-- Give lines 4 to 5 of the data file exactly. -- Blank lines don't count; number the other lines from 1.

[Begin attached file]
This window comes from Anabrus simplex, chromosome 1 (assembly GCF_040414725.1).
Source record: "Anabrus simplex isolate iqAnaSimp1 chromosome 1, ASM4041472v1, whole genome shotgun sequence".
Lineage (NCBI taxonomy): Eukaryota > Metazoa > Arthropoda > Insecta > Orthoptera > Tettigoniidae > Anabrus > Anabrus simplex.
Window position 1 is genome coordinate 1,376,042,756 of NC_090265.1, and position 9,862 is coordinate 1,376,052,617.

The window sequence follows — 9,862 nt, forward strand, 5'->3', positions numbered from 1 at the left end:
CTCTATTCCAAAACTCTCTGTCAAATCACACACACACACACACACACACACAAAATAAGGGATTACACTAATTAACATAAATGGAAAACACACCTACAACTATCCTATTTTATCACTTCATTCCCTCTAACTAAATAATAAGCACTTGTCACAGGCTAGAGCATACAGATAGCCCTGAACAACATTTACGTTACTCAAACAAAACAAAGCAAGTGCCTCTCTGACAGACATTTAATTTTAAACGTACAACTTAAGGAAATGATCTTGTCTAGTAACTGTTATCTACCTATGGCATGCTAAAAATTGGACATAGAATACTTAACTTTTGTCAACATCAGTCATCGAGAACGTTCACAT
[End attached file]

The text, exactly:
Window position 1 is genome coordinate 1,376,042,756 of NC_090265.1, and position 9,862 is coordinate 1,376,052,617.

The window sequence follows — 9,862 nt, forward strand, 5'->3', positions numbered from 1 at the left end: